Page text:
Zig Ziglar once said “Getting knocked down in life is given. Getting up and moving forward is a choice” these words are a true reflection of the life in business of Jonathan Kasonda who is running a Poultry business in Rumphi. He started doing business way back in 2007 and ventured into raising of broiler chickens for sale in 2019. His business is operated at Rumphi Boma and in 2021 Mr. Jonathan Kasonda took MK 1 million loan at NEEF though a group of 6 men called Fatsani Men Group which managed to get MK 6 million kwacha. 

Like any other prudent stalwart, he immediately invested the money in the poultry business to spur its growth. No sooner did he invest the money than thieves invaded his kraals and 40 chickens which were ready for the market got stolen. As if this is not enough, swine fever disease also claimed a large portion of his chickens and both predicaments affected his poultry business such he was left devastated.  

Just like great minds that have purpose and refuse to be tamed and subdued by misfortunes; Jonathan never resigned to fate. He restocked his kraals and he currently has more than 300 chicks that will mature in six weeks’ time.

Kasonda - small-scale poultry farmer defying challenges in Rumphi

Jonathan Kasonda told journalist that visited Rumphi on a media tour that he owes his business success to NEEF.

“NEEF loan has been of much help in my business and it has helped me to keep on going in business and there is light at the end of the tunnel,” said Kasonda.

The moratorium he asked from NEEF at the time his business misfortunes enabled him to flex his muscles and reinvent the business wheel. Now that his business is up and running, Kasonda has managed to employ a guard who is providing security at the place where he is raising his chicken. He manages to provide rent, food, and also salary each and every month.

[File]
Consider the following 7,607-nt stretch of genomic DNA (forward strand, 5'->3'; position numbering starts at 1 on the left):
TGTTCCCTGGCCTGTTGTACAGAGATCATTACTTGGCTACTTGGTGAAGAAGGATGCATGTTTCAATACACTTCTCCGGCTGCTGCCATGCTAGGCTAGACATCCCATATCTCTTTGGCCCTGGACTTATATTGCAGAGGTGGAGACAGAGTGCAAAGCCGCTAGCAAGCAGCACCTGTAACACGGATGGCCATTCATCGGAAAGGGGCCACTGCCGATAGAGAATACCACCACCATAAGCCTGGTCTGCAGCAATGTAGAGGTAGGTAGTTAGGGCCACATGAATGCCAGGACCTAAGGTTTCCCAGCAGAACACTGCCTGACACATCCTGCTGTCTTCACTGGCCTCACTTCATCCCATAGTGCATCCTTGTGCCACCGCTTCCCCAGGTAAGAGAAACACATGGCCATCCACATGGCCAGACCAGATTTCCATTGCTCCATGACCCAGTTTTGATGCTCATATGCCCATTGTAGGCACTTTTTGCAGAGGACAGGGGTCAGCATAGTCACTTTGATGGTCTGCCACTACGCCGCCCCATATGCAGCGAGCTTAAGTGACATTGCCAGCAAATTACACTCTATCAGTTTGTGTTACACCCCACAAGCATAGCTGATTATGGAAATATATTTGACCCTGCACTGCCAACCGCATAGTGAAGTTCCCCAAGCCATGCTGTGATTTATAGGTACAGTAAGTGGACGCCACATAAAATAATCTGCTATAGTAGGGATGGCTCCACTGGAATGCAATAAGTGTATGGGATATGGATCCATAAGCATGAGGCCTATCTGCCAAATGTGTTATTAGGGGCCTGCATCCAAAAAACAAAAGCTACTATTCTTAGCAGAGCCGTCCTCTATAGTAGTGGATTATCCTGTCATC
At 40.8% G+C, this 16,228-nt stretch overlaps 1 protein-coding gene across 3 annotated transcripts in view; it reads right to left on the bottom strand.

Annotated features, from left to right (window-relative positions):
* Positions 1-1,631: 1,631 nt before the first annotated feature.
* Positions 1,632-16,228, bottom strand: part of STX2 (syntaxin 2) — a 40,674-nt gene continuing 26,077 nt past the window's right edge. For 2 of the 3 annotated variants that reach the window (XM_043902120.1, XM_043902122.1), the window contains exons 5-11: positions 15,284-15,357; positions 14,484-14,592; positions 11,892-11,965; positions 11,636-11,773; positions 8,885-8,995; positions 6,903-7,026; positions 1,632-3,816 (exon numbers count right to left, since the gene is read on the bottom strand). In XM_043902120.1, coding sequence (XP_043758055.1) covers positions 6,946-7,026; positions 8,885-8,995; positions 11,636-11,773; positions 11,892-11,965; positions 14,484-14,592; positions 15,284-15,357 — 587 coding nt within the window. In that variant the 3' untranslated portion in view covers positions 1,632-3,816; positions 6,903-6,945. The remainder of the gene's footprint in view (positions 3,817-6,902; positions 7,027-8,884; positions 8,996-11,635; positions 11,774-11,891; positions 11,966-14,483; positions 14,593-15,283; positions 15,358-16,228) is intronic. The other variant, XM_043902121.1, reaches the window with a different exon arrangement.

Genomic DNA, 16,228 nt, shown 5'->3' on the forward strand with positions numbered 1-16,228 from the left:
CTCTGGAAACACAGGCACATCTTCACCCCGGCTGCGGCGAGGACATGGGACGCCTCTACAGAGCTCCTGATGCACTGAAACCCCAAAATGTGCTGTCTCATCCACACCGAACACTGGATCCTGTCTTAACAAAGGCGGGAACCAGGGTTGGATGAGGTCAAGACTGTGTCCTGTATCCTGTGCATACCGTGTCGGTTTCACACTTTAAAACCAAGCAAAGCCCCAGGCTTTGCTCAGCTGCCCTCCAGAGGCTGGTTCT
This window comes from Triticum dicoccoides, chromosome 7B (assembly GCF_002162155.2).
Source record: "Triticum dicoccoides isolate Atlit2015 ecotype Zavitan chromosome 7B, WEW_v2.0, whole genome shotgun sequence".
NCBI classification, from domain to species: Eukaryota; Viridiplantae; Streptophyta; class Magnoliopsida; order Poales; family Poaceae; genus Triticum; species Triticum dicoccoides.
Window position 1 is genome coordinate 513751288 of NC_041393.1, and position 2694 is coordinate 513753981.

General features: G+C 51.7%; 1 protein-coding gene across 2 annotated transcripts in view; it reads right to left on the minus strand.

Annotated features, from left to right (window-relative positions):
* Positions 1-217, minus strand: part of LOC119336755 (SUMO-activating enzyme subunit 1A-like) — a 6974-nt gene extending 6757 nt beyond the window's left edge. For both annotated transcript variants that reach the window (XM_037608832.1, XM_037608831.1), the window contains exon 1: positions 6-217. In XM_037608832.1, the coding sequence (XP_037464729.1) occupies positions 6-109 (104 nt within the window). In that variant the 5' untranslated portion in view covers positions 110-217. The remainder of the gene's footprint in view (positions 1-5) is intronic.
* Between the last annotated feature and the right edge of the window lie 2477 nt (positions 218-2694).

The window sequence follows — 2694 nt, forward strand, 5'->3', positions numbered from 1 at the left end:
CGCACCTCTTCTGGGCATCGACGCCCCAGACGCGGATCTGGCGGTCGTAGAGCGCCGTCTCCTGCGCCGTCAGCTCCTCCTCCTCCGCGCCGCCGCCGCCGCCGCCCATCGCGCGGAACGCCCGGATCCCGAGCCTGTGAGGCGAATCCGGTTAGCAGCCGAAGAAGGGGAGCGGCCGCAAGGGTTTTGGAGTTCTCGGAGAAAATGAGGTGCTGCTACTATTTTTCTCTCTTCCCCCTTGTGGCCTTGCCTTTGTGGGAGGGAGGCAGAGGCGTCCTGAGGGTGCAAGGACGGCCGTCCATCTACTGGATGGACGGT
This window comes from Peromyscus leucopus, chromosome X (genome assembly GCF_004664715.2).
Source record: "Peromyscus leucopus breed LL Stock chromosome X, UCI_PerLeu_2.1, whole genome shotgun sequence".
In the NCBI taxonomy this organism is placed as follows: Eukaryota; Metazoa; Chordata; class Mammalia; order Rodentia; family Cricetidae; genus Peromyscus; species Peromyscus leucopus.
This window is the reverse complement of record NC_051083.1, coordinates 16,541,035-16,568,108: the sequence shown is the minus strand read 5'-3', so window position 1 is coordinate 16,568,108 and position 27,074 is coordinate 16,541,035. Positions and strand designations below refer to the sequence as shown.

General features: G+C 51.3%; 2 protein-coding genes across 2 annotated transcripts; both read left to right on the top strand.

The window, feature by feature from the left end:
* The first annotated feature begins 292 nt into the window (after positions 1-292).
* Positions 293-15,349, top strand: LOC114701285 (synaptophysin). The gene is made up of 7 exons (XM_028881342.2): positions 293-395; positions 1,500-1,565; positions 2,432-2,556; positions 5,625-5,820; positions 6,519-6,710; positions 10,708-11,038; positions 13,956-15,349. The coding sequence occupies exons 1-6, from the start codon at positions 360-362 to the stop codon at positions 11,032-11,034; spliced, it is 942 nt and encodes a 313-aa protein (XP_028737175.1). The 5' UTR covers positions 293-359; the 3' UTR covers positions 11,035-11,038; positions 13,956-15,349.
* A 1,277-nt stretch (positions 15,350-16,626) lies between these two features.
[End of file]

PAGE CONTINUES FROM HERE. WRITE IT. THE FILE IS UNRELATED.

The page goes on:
Fourteen kilometers West of Rumphi Boma, there is Florence Chirambo who resides at Bolero Trading Centre, a fast-developing business epicentre. Florence has discovered the art of diversifying his ventures. She saw an opportunity in her neighborhood where there was no shop and for someone to access groceries, they had to travel to Bolero main market. She ceased that opportunity and started a grocery business where she also produces doughnuts for selling to the neighborhood. With the small initial capital injection of K600, 000, the prospects of the business growing were slim and this is where she joined a likeminded women group named Kupenja Club which applied for a loan from National Economic Empowerment Fund Limited (NEEF) in 2021. The group managed to access a first loan amounting to MK4.3 million from which Chirambo got MK300,000 and boosted her business.

Florence Chirambo - mastered the art of venture diversification in Rumphi

Kupenja club serviced the first loan without defaulting and obtained a second loan amounting to MK 10 million from which Mrs. Chirambo got MK1 million. This expanded her mercantile shop and now stocks hardware items, groceries, doughnuts and groundnut grinding machine such that the shop stocks have now grown to around K2 million.

The loan has enabled her to exploit her business ingenuity skills such that she is capable of helping her husband fend for them house and paying school fees for their children.

Mrs. Ellen Mskali is a business woman, who is running a clothes business in Bolero. As an enterprising lady, she started selling brand new clothes, and kitchen wear from Kyela in Tanzania in 2019. Faced with the prospects of the business, she managed to open a shop and also provides goods to those who press orders from her.

Upon realizing the need to boost her business capital so that she achieves her vision of owning a car and a big shop in the fast-developing area of Bolero, she, in 2022 applied for a loan from NEEF through Tikolerane Women group. In June NEEF disbursed K3, 850, 000 to the group and Mrs. Mskali managed to access a loan amount to MK 500,000 which she immediately used to boost her business.

Mskali- a micro enterprenuer at Bolero Trading Centre in Rumphi.

The business turnover is so lucrative that in a month orders goods of MK 500,000 and realizes a profit of MK200,000 from which she uses MK92, 800 to repay her monthly loan installment. This has enabled her buy food to ensure there is constant availability of food in the house.

Mskali still nurses ambitions of getting another higher loan once she settles the current one and advises fellow women who are just staying idle to grab the opportunity, apply for NEEF loans and realise their business ingenuity.

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